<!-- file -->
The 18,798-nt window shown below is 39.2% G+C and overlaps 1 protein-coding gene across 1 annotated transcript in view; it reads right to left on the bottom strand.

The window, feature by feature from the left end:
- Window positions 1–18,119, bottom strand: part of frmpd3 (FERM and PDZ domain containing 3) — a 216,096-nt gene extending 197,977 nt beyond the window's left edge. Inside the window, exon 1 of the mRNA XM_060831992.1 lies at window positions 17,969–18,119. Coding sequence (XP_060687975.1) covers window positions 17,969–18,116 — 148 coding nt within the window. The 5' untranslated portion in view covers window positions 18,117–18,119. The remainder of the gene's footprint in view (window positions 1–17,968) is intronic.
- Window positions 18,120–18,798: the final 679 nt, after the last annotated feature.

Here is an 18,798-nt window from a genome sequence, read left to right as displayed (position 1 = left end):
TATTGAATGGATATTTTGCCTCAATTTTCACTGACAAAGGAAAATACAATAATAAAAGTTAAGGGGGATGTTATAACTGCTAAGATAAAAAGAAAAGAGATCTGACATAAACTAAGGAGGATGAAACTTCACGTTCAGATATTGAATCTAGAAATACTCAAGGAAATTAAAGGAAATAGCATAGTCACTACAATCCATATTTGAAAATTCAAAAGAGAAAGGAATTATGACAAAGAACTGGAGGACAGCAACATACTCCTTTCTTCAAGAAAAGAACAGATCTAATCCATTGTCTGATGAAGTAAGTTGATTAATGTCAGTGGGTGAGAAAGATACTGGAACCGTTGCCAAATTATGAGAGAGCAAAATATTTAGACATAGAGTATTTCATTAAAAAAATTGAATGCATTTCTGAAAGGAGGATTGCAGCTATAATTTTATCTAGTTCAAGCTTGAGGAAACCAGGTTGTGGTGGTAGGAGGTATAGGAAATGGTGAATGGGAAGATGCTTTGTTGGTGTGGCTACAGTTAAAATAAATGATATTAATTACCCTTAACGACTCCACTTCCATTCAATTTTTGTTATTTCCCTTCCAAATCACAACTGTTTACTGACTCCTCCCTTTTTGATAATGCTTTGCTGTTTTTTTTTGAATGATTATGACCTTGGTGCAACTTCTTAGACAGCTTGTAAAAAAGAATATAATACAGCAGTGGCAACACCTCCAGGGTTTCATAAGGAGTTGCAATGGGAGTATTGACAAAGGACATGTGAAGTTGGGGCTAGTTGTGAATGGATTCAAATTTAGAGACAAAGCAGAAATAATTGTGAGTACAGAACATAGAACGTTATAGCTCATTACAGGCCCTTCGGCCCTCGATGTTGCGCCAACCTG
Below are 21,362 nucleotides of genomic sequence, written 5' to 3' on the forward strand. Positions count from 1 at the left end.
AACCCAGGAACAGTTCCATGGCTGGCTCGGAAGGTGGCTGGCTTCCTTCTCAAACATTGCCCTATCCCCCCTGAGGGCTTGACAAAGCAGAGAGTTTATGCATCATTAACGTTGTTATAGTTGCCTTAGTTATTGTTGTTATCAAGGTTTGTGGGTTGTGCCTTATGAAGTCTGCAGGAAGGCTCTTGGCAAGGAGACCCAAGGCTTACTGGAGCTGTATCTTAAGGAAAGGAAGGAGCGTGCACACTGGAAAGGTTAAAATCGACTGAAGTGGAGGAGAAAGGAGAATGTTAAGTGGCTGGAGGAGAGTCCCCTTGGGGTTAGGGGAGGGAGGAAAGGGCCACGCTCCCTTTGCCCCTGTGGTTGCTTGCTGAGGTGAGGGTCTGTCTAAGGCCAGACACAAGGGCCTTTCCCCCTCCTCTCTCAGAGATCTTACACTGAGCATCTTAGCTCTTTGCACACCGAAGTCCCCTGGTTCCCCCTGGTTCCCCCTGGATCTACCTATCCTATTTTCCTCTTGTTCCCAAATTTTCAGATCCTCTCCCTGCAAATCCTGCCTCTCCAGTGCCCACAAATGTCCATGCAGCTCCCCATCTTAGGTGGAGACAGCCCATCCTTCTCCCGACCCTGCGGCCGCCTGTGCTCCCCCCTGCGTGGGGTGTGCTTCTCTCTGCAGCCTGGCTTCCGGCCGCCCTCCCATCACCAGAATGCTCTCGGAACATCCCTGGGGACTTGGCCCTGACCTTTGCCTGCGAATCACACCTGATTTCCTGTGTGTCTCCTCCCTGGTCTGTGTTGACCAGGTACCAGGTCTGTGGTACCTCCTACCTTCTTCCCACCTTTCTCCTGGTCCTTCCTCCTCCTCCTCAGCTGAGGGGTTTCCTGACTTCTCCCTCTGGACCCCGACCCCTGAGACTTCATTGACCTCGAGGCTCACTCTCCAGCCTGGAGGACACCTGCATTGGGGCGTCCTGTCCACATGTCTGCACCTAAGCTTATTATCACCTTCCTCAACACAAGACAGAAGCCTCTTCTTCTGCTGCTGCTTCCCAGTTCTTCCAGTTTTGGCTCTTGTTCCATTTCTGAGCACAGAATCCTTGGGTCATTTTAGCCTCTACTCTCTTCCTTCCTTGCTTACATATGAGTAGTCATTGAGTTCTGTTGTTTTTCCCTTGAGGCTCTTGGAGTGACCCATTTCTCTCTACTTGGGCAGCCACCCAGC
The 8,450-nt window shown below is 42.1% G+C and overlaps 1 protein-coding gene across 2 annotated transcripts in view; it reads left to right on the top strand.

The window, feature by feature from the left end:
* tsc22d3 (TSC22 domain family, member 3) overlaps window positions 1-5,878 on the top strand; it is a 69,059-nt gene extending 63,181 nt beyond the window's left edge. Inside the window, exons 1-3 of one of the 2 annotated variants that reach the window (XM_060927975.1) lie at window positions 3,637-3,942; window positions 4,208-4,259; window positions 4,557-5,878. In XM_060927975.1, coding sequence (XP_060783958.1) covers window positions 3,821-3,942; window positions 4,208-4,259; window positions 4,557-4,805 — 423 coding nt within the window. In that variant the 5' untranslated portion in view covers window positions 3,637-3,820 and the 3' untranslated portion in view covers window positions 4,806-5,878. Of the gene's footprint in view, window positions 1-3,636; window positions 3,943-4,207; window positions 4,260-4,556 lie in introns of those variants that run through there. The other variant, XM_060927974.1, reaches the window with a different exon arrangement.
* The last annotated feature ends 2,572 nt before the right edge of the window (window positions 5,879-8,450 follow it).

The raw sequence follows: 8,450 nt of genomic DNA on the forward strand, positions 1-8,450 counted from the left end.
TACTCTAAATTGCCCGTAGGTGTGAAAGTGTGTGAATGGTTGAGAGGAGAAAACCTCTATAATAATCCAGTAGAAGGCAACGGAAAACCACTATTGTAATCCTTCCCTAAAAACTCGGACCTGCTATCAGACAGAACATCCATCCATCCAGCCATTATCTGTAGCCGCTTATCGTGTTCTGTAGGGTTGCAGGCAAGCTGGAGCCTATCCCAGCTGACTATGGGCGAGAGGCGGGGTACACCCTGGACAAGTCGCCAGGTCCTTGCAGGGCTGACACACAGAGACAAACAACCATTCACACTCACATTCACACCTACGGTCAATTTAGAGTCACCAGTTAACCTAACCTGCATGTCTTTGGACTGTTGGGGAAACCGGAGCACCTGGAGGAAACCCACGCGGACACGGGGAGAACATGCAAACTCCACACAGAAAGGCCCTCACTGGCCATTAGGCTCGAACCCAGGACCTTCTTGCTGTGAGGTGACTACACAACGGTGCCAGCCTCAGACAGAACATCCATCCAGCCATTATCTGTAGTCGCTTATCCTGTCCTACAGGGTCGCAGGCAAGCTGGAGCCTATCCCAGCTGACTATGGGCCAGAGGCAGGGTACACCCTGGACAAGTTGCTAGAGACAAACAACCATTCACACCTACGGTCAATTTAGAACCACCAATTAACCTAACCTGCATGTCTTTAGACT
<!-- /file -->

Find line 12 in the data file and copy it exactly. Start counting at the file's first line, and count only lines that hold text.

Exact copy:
* The last annotated feature ends 2,572 nt before the right edge of the window (window positions 5,879-8,450 follow it).